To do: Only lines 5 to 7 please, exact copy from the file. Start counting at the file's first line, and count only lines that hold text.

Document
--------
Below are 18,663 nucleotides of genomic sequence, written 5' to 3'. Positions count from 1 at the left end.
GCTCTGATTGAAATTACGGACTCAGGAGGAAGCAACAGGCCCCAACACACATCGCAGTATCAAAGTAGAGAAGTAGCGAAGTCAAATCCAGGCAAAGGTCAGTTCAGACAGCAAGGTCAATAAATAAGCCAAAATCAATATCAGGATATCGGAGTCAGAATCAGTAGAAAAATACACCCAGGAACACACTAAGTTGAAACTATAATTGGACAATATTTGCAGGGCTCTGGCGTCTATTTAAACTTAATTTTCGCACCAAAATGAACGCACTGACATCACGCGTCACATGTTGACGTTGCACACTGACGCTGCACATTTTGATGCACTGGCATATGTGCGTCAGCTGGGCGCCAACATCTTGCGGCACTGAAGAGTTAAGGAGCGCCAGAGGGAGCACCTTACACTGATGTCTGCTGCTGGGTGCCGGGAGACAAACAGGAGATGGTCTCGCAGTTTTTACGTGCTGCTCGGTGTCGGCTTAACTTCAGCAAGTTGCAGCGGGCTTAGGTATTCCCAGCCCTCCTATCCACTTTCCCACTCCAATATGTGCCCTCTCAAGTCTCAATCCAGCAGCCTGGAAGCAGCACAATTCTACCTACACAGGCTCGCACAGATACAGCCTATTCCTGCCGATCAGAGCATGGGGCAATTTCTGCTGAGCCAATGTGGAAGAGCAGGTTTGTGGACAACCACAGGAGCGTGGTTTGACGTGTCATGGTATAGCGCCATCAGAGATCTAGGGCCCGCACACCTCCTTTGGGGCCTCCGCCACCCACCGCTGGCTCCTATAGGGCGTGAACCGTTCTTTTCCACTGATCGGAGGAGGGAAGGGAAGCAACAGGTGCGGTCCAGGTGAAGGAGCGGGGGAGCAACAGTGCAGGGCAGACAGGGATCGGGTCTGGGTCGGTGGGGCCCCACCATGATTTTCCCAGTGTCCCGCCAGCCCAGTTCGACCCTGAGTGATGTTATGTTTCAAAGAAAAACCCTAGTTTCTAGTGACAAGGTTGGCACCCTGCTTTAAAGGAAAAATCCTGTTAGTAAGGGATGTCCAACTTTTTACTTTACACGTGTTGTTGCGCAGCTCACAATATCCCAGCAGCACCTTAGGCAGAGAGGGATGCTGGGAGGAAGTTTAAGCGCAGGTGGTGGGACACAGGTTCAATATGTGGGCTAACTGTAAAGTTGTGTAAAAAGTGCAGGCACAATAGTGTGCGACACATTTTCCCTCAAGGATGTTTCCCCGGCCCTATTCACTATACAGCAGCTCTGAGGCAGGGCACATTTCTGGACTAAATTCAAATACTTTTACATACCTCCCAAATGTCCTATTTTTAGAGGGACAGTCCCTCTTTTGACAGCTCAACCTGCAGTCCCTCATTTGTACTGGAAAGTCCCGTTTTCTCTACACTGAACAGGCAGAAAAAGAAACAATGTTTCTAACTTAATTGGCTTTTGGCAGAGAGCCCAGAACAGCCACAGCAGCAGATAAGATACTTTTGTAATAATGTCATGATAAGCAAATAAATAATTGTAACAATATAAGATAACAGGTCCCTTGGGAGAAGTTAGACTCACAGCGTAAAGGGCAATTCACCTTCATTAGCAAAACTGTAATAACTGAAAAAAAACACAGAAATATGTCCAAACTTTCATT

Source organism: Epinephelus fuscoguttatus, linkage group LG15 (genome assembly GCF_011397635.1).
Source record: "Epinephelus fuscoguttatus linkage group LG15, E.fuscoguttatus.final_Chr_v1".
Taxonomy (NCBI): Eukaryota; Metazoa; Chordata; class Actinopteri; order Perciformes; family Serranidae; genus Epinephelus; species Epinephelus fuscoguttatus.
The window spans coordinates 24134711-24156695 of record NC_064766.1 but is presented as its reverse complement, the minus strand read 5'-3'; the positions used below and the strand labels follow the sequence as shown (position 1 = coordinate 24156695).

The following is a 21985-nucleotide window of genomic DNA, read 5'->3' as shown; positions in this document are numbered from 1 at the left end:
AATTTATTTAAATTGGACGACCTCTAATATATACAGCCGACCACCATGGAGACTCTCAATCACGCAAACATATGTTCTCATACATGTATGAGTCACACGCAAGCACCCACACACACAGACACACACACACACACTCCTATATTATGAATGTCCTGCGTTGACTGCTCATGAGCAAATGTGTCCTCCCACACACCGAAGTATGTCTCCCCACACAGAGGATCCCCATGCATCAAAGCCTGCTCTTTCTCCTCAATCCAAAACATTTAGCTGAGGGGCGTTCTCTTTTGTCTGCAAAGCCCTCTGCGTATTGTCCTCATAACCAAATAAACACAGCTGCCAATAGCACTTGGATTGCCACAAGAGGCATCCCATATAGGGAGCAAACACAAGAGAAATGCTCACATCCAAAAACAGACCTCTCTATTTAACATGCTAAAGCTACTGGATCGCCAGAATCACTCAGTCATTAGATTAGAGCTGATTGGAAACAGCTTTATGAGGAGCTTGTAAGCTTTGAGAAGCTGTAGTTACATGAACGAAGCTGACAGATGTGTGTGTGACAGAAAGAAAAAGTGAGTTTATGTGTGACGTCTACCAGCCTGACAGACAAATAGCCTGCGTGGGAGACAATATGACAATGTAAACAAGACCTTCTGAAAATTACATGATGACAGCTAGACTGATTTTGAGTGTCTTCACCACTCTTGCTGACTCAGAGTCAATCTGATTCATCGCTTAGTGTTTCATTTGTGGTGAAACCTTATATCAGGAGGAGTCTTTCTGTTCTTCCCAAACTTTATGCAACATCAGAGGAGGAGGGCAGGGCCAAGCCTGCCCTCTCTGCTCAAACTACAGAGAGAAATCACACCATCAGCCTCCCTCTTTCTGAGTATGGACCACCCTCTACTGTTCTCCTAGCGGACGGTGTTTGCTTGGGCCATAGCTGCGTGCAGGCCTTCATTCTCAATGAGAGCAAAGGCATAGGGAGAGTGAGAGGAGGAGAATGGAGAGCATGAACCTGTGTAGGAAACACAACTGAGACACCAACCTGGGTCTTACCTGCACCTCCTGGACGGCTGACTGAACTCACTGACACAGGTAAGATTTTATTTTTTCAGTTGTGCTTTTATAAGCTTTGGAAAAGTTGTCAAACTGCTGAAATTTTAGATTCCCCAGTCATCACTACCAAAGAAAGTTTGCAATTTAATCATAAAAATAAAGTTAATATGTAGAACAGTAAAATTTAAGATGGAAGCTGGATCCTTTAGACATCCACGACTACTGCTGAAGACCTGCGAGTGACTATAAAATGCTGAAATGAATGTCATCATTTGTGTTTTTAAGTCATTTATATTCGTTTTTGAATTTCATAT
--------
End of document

Taxonomy (NCBI): Eukaryota; Metazoa; Chordata; class Actinopteri; order Perciformes; family Serranidae; genus Epinephelus; species Epinephelus fuscoguttatus.
The window spans coordinates 24134711-24156695 of record NC_064766.1 but is presented as its reverse complement, the minus strand read 5'-3'; the positions used below and the strand labels follow the sequence as shown (position 1 = coordinate 24156695).

The following is a 21985-nucleotide window of genomic DNA, read 5'->3' as shown; positions in this document are numbered from 1 at the left end: